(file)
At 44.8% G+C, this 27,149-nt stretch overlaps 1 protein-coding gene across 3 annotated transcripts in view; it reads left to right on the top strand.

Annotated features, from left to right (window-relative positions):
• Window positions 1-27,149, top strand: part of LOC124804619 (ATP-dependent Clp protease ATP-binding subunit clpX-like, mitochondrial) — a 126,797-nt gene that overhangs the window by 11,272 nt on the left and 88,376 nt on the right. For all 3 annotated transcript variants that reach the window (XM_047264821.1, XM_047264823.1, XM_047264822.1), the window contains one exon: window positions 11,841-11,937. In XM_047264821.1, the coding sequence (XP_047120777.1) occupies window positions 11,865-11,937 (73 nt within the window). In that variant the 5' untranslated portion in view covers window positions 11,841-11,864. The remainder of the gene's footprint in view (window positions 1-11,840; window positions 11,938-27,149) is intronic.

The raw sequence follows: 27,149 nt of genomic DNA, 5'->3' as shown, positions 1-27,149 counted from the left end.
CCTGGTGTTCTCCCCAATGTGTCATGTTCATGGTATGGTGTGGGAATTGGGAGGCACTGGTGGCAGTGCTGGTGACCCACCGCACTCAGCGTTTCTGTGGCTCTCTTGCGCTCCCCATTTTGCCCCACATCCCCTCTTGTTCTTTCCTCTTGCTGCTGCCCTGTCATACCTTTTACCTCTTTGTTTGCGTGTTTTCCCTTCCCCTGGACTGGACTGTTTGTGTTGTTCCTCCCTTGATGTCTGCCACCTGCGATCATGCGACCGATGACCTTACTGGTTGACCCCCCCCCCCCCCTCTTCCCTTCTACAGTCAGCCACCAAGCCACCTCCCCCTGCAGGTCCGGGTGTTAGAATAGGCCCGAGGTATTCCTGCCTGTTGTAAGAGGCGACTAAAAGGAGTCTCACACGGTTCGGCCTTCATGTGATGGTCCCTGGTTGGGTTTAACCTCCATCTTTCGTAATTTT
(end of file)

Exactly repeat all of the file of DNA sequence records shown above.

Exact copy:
At 44.8% G+C, this 27,149-nt stretch overlaps 1 protein-coding gene across 3 annotated transcripts in view; it reads left to right on the top strand.

Annotated features, from left to right (window-relative positions):
• Window positions 1-27,149, top strand: part of LOC124804619 (ATP-dependent Clp protease ATP-binding subunit clpX-like, mitochondrial) — a 126,797-nt gene that overhangs the window by 11,272 nt on the left and 88,376 nt on the right. For all 3 annotated transcript variants that reach the window (XM_047264821.1, XM_047264823.1, XM_047264822.1), the window contains one exon: window positions 11,841-11,937. In XM_047264821.1, the coding sequence (XP_047120777.1) occupies window positions 11,865-11,937 (73 nt within the window). In that variant the 5' untranslated portion in view covers window positions 11,841-11,864. The remainder of the gene's footprint in view (window positions 1-11,840; window positions 11,938-27,149) is intronic.

The raw sequence follows: 27,149 nt of genomic DNA, 5'->3' as shown, positions 1-27,149 counted from the left end.
CCTGGTGTTCTCCCCAATGTGTCATGTTCATGGTATGGTGTGGGAATTGGGAGGCACTGGTGGCAGTGCTGGTGACCCACCGCACTCAGCGTTTCTGTGGCTCTCTTGCGCTCCCCATTTTGCCCCACATCCCCTCTTGTTCTTTCCTCTTGCTGCTGCCCTGTCATACCTTTTACCTCTTTGTTTGCGTGTTTTCCCTTCCCCTGGACTGGACTGTTTGTGTTGTTCCTCCCTTGATGTCTGCCACCTGCGATCATGCGACCGATGACCTTACTGGTTGACCCCCCCCCCCCCCTCTTCCCTTCTACAGTCAGCCACCAAGCCACCTCCCCCTGCAGGTCCGGGTGTTAGAATAGGCCCGAGGTATTCCTGCCTGTTGTAAGAGGCGACTAAAAGGAGTCTCACACGGTTCGGCCTTCATGTGATGGTCCCTGGTTGGGTTTAACCTCCATCTTTCGTAATTTT